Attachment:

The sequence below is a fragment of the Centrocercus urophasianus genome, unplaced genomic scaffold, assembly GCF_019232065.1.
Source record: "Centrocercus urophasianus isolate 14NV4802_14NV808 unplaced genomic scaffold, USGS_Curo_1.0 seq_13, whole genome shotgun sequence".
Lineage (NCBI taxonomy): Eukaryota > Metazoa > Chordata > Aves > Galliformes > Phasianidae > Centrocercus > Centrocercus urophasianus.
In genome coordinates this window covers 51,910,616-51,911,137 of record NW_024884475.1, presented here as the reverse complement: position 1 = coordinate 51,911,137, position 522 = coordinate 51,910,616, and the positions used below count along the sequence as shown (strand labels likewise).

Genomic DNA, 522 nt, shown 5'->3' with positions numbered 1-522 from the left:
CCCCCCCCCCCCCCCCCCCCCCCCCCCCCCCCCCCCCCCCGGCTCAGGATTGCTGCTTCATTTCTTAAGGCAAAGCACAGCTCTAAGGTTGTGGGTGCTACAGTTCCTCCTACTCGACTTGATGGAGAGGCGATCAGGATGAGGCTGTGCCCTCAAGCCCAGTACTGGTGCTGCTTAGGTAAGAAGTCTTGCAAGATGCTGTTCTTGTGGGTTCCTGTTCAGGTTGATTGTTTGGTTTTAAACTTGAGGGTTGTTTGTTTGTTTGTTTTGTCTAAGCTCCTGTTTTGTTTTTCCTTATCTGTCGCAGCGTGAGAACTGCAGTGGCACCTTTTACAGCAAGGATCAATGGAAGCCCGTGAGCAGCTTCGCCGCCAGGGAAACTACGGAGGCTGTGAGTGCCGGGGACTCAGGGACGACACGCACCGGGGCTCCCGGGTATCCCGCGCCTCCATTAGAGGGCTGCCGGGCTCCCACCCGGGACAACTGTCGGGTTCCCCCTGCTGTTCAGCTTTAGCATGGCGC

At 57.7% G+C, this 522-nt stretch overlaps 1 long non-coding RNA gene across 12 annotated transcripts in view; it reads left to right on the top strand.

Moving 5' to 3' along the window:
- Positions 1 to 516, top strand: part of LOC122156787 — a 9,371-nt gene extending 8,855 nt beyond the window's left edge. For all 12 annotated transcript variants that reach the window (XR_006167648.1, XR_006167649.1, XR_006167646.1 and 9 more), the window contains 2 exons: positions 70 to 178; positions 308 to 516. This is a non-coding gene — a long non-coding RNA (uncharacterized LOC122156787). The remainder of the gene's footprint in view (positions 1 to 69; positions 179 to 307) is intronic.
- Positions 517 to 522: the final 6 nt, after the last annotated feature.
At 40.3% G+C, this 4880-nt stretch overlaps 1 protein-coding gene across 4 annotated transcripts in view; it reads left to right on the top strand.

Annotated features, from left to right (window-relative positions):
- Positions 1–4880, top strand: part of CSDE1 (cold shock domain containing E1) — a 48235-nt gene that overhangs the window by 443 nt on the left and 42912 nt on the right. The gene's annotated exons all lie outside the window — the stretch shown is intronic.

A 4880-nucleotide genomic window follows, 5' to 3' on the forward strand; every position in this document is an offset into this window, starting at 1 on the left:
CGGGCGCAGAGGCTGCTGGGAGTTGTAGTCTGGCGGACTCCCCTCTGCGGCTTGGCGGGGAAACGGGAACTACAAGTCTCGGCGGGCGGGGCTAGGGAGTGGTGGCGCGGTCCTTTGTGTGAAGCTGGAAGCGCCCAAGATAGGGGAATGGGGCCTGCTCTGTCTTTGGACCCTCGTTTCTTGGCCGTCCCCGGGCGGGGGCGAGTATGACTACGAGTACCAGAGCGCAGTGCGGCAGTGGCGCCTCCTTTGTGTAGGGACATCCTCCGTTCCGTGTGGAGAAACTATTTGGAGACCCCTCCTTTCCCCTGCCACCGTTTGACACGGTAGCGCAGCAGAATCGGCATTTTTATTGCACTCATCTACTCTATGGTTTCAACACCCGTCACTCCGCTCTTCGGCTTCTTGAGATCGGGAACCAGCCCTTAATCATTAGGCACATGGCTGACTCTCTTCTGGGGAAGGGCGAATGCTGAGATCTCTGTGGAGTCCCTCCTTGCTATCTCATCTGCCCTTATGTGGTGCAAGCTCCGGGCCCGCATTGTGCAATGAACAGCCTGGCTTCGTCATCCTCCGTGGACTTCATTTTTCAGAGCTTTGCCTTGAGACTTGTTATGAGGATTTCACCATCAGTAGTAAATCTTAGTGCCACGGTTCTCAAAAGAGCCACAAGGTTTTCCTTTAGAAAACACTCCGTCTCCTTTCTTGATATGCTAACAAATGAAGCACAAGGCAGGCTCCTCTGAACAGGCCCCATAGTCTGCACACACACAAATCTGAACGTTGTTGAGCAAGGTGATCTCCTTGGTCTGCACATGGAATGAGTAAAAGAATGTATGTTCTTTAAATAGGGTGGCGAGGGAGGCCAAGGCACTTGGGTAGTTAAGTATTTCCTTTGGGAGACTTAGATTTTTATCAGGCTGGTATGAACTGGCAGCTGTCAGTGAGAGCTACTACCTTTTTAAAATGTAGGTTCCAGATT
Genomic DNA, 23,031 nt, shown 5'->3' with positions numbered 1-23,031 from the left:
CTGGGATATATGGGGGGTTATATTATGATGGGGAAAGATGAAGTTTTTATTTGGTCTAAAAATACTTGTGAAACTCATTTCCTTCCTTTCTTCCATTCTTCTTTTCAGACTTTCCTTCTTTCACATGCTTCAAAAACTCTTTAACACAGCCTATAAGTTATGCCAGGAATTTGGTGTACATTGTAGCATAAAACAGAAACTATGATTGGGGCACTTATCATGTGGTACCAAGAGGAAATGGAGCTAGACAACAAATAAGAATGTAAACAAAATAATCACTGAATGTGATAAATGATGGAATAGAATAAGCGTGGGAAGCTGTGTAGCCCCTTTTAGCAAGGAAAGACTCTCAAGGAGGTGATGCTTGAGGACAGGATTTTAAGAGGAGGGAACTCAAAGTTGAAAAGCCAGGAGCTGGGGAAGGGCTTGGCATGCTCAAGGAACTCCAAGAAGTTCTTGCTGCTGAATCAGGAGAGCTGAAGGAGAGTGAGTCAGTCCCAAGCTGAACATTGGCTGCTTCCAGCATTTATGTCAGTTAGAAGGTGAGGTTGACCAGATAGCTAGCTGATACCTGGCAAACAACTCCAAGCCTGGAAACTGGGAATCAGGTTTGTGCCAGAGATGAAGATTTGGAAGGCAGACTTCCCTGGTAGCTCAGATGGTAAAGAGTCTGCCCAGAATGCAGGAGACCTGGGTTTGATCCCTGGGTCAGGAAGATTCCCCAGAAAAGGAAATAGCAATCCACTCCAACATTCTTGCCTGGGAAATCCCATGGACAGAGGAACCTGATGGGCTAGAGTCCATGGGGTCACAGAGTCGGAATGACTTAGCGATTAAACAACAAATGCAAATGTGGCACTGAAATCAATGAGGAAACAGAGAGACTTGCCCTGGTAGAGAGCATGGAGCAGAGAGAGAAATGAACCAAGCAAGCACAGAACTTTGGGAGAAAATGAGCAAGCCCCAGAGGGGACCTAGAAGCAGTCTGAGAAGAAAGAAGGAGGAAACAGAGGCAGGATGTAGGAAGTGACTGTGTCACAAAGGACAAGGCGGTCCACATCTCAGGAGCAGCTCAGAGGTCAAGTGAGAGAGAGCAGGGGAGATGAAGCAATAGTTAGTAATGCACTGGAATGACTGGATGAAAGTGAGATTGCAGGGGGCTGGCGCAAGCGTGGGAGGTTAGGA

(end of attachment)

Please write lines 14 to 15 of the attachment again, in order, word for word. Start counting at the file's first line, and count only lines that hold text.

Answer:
A 4880-nucleotide genomic window follows, 5' to 3' on the forward strand; every position in this document is an offset into this window, starting at 1 on the left:
CGGGCGCAGAGGCTGCTGGGAGTTGTAGTCTGGCGGACTCCCCTCTGCGGCTTGGCGGGGAAACGGGAACTACAAGTCTCGGCGGGCGGGGCTAGGGAGTGGTGGCGCGGTCCTTTGTGTGAAGCTGGAAGCGCCCAAGATAGGGGAATGGGGCCTGCTCTGTCTTTGGACCCTCGTTTCTTGGCCGTCCCCGGGCGGGGGCGAGTATGACTACGAGTACCAGAGCGCAGTGCGGCAGTGGCGCCTCCTTTGTGTAGGGACATCCTCCGTTCCGTGTGGAGAAACTATTTGGAGACCCCTCCTTTCCCCTGCCACCGTTTGACACGGTAGCGCAGCAGAATCGGCATTTTTATTGCACTCATCTACTCTATGGTTTCAACACCCGTCACTCCGCTCTTCGGCTTCTTGAGATCGGGAACCAGCCCTTAATCATTAGGCACATGGCTGACTCTCTTCTGGGGAAGGGCGAATGCTGAGATCTCTGTGGAGTCCCTCCTTGCTATCTCATCTGCCCTTATGTGGTGCAAGCTCCGGGCCCGCATTGTGCAATGAACAGCCTGGCTTCGTCATCCTCCGTGGACTTCATTTTTCAGAGCTTTGCCTTGAGACTTGTTATGAGGATTTCACCATCAGTAGTAAATCTTAGTGCCACGGTTCTCAAAAGAGCCACAAGGTTTTCCTTTAGAAAACACTCCGTCTCCTTTCTTGATATGCTAACAAATGAAGCACAAGGCAGGCTCCTCTGAACAGGCCCCATAGTCTGCACACACACAAATCTGAACGTTGTTGAGCAAGGTGATCTCCTTGGTCTGCACATGGAATGAGTAAAAGAATGTATGTTCTTTAAATAGGGTGGCGAGGGAGGCCAAGGCACTTGGGTAGTTAAGTATTTCCTTTGGGAGACTTAGATTTTTATCAGGCTGGTATGAACTGGCAGCTGTCAGTGAGAGCTACTACCTTTTTAAAATGTAGGTTCCAGATT